INDIANAPOLIS -- An 11-year-old Indianapolis boy attempted suicide on Sunday – one of two juvenile suicide attempts reported over the weekend.
According to a report filed by IMPD, the boy was transported to Riley Hospital for Children in critical condition. The hospital said it couldn't provide any more information about the case, citing patient privacy.
Child psychologist Dr. Zachary Adams, who works at Riley but was not involved in treating either patient this weekend, said the boy's young age did not surprise him.
"Among kids age 10-18, suicide is the number two cause of death nationwide. In Indiana, things look no different," Adams said. "It's certainly not unusual to encounter young kids who have either attempted suicide or committed suicide."
Indiana in particular seems to have a problem with youth suicide. In 2015, the Indiana Youth Institute released a report finding that more Hoosier teens considered suicide than any other state in the country.
Another report, this one issued by the Indiana State Department of Health and covering the years between 2006 and 2011, found that 11 percent of high school students reported attempting suicide in the previous 12 months, and an additional 19 percent reported seriously considering it.
READ MORE | Suicide in Indiana Report 2006-2011
"Odds are, if you're somebody who has a teenager in your life, maybe you work with teenagers, odds are you've come into contact with somebody in the past year who's really thought seriously about taking his or her own life," Adams said.
Adams says we're often reluctant to talk about suicide with anyone out of the fear of "planting a seed" in someone's mind. But the opposite is really true, he said: We need to talk about suicide openly and directly.
"One of the most important things is to listen and to talk to our kids," Adams said. "For understandable reasons, people may be reluctant to have a conversation with their child or somebody they care for about suicide. Sometimes it's because people worry raising the issue might plant a seed. But what we know from clinical experience and research is that it's just not the case. In fact, one of the best things you can do is be very direct. If you're concerned that somebody might be depressed or having thoughts about killing themselves, the best thing you can do is ask that question, 'Are you thinking about killing yourself?' And opening the conversation and signaling that you're a safe person to talk to about this scary topic."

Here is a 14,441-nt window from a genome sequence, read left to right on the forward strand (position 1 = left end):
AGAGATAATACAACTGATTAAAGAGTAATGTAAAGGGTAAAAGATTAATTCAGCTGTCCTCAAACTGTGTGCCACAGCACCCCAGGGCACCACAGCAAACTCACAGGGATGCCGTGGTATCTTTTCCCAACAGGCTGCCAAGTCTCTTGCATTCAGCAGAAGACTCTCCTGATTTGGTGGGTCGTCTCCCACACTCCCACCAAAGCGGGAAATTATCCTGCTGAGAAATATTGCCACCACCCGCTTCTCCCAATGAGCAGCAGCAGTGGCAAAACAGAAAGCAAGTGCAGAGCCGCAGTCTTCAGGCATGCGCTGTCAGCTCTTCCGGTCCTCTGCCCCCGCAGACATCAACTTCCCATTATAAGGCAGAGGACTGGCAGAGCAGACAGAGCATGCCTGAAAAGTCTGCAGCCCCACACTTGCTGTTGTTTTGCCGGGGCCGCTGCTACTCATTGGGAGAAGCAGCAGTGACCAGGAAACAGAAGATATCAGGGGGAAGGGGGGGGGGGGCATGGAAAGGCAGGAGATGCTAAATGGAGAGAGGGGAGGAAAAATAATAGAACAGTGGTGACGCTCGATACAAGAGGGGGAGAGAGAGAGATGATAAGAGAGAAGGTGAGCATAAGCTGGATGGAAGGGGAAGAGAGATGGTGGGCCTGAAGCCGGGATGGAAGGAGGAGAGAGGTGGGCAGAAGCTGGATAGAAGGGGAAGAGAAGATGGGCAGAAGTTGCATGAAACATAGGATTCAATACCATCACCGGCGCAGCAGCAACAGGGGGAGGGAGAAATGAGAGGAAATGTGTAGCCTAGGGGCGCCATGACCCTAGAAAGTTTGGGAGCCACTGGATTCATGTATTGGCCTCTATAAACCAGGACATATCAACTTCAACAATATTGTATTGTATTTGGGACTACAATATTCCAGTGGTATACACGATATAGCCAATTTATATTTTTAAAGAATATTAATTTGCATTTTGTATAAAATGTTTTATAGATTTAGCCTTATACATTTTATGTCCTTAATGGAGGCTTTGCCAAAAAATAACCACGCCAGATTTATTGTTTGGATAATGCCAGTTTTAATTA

Watch our full interview with Dr. Adams in the video player above.
If you're concerned a young person (or an adult) you know may be considering suicide, Adams says the following signs are indicators to look for:
- Major changes in behavior, things like being more irritable or disruptive or acting out more than the child typically does
- Major changes in sleep – sleeping too much or not sleeping enough
- Physical symptoms like headaches or stomach aches
- Being more reckless or impulsive than they usually are
- Disengaging from activities and relationships that are important to them
- Looking online for information about how to end their life
- Giving things away or saying goodbye
"It's scary for everybody involved because nobody wants kids to hurt themselves or to die, right? And that sounds obvious, but it's a big reason why people – I use the term avoidance – why people may avoid the topic," Adams said. "But like many topics that are scary, avoiding it rarely solves it. When we think about suicide prevention, one big piece of that is awareness."
If you or someone you know is considering suicide, help is available. The National Suicide Prevention Lifeline can be reached 24 hours a day online at http://suicidepreventionlifeline.org or over the phone at 1-800-273-8255.
If you believe someone is in serious danger, Adams says the best thing to do is to call 911 immediately.